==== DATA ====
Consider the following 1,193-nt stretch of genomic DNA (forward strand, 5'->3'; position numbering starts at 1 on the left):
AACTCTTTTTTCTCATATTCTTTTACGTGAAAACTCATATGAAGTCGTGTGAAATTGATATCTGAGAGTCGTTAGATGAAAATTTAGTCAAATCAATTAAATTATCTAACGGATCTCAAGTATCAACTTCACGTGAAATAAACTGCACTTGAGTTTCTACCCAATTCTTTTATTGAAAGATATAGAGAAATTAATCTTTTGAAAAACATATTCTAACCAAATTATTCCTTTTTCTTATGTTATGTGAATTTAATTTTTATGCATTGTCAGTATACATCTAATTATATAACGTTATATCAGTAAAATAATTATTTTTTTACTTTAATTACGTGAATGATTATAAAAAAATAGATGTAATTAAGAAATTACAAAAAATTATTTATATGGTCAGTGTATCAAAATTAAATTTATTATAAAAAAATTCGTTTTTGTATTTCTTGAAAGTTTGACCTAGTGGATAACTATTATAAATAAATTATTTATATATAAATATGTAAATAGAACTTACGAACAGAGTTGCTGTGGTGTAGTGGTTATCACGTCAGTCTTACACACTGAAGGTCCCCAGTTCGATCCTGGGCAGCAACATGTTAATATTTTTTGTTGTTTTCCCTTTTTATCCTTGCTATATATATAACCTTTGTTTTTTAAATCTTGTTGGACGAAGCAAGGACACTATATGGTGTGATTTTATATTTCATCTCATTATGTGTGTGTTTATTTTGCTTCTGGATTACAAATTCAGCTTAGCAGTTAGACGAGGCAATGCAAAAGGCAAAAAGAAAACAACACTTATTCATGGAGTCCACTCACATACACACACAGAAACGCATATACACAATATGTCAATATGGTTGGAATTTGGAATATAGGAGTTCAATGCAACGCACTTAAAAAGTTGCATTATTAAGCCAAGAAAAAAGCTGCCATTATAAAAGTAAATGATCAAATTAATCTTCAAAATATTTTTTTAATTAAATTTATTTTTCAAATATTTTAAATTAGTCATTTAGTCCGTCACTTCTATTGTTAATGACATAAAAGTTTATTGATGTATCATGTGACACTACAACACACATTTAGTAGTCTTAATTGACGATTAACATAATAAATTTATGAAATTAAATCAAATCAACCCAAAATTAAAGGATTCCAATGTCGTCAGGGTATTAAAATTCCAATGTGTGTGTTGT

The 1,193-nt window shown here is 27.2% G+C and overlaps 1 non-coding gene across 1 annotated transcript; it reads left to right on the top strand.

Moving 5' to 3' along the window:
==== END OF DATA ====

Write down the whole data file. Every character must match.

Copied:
Consider the following 1,193-nt stretch of genomic DNA (forward strand, 5'->3'; position numbering starts at 1 on the left):
AACTCTTTTTTCTCATATTCTTTTACGTGAAAACTCATATGAAGTCGTGTGAAATTGATATCTGAGAGTCGTTAGATGAAAATTTAGTCAAATCAATTAAATTATCTAACGGATCTCAAGTATCAACTTCACGTGAAATAAACTGCACTTGAGTTTCTACCCAATTCTTTTATTGAAAGATATAGAGAAATTAATCTTTTGAAAAACATATTCTAACCAAATTATTCCTTTTTCTTATGTTATGTGAATTTAATTTTTATGCATTGTCAGTATACATCTAATTATATAACGTTATATCAGTAAAATAATTATTTTTTTACTTTAATTACGTGAATGATTATAAAAAAATAGATGTAATTAAGAAATTACAAAAAATTATTTATATGGTCAGTGTATCAAAATTAAATTTATTATAAAAAAATTCGTTTTTGTATTTCTTGAAAGTTTGACCTAGTGGATAACTATTATAAATAAATTATTTATATATAAATATGTAAATAGAACTTACGAACAGAGTTGCTGTGGTGTAGTGGTTATCACGTCAGTCTTACACACTGAAGGTCCCCAGTTCGATCCTGGGCAGCAACATGTTAATATTTTTTGTTGTTTTCCCTTTTTATCCTTGCTATATATATAACCTTTGTTTTTTAAATCTTGTTGGACGAAGCAAGGACACTATATGGTGTGATTTTATATTTCATCTCATTATGTGTGTGTTTATTTTGCTTCTGGATTACAAATTCAGCTTAGCAGTTAGACGAGGCAATGCAAAAGGCAAAAAGAAAACAACACTTATTCATGGAGTCCACTCACATACACACACAGAAACGCATATACACAATATGTCAATATGGTTGGAATTTGGAATATAGGAGTTCAATGCAACGCACTTAAAAAGTTGCATTATTAAGCCAAGAAAAAAGCTGCCATTATAAAAGTAAATGATCAAATTAATCTTCAAAATATTTTTTTAATTAAATTTATTTTTCAAATATTTTAAATTAGTCATTTAGTCCGTCACTTCTATTGTTAATGACATAAAAGTTTATTGATGTATCATGTGACACTACAACACACATTTAGTAGTCTTAATTGACGATTAACATAATAAATTTATGAAATTAAATCAAATCAACCCAAAATTAAAGGATTCCAATGTCGTCAGGGTATTAAAATTCCAATGTGTGTGTTGT

The 1,193-nt window shown here is 27.2% G+C and overlaps 1 non-coding gene across 1 annotated transcript; it reads left to right on the top strand.

Moving 5' to 3' along the window: